SEND U blog

Reflections and resources for lifelong learning for missionaries

A Preventive Guide to Raising Healthy TCKs

Raising Up a Generation of Healthy Third Culture Kids: A Practical Guide to Preventive Care by Lauren Wells is a preventive guide that offers a whole toolbox of practical helps for parents of TCKs. Raising Up a Generation of Healthy Third Culture Kids: A Practical Guide to Preventive Care by [Lauren Wells]This book is a recent addition to the SEND U wiki MK/TCK Resources page for the parents of MKs/TCKs. A few weeks ago, Sharon Wicker reviewed another resource from that wiki page.

Filling a gap

On this page are several books that have been go-to resources for years. They are tools that are great for helping parents and others to understand what a Third Culture Kid is. These books help us understand how growing up in a culture different from one’s parents will shape and impact who we are. Two books in particular do a great job describing what a TCK is. They are Third Culture Kids: The Experience of Growing Up Among Worlds by David C. Pollock and Ruth Van Reken and Misunderstood: The Impact of Growing Up Overseas in the 21st Century by Tanya Crossman.

These books and many others explain who the TCK is (the good and the bad), so that others can understand them better. But the whole emphasis is on the TCK. It is important to understand your TCKs and to be aware of who they are. It is also very important to be aware of both the challenges they face and the benefits they can experience as a TCK.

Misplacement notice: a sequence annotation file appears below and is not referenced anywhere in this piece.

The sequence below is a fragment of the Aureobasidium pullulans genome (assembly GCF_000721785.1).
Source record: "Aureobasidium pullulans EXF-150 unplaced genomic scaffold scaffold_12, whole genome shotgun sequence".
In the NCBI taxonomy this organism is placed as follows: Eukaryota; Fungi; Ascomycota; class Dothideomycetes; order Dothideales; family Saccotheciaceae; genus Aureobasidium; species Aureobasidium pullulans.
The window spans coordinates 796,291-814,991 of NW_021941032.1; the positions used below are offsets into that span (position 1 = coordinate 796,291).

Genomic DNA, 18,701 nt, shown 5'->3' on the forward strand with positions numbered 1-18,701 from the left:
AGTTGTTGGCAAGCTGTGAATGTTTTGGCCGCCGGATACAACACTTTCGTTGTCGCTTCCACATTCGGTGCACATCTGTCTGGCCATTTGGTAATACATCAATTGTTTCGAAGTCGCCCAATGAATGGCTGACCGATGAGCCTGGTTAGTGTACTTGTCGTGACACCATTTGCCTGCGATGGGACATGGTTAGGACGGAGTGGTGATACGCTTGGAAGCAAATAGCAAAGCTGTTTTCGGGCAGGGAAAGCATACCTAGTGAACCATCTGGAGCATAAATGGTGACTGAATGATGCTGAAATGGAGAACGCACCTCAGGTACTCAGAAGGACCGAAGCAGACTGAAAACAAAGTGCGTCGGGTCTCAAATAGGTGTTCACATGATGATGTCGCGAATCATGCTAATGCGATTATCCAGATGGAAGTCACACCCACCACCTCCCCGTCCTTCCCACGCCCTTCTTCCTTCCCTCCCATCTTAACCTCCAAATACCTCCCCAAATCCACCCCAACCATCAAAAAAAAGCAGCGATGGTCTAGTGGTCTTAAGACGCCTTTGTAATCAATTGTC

Learning by doing
Photo by VisionPic .net from Pexels

Is learning by doing better than learning through courses?

Recently I reacquainted myself with a common formula used among trainers. It is the 70-20-10 model for learning and development. The model is based on research back in the 1980s on what were the most significant learning experiences for effective leaders.1https://trainingindustry.com/wiki/content-development/the-702010-model-for-learning-and-development/.

The research showed that leaders learned most (70%) through hands-on-experience at work when they accepted challenging assignments and worked on problem-solving. This included learning from taking risks, experimenting and making mistakes.

The next greatest source of learning (20%) came from working with others. This would include collaborating with others, giving and receiving feedback and receiving coaching and mentoring. The last 10% was learning through educational courses, seminars and books.

Partnership in the Gospel
Cytonn Photography on Unsplash

Follow-Up: Partnership in the Gospel

How does Paul follow-up with the church at Philippi? We have been asking this question in previous posts about Galatia, Thessalonica, and Corinth. Our source of information has been Paul’s letters to these churches. Today we will look at his letter to Philippi.

Philippians, a Friendship Letter

Many commentators have noted that Philippians has features common to friendship letters in the Greco-Roman world.1G. Walter Hansen, The Letter to the Philippians, Eerdmans: 2009, p6f. and Gordon Fee, Paul’s Letter to the Philippians, NICNT, 1995, p 2f. For instance, expressions of affection and terminology like “yoke-fellow” (Phil. 4:3) were common in letters between friends at that time. Yet the letter is more than just communication between friends. Gordon Fee writes: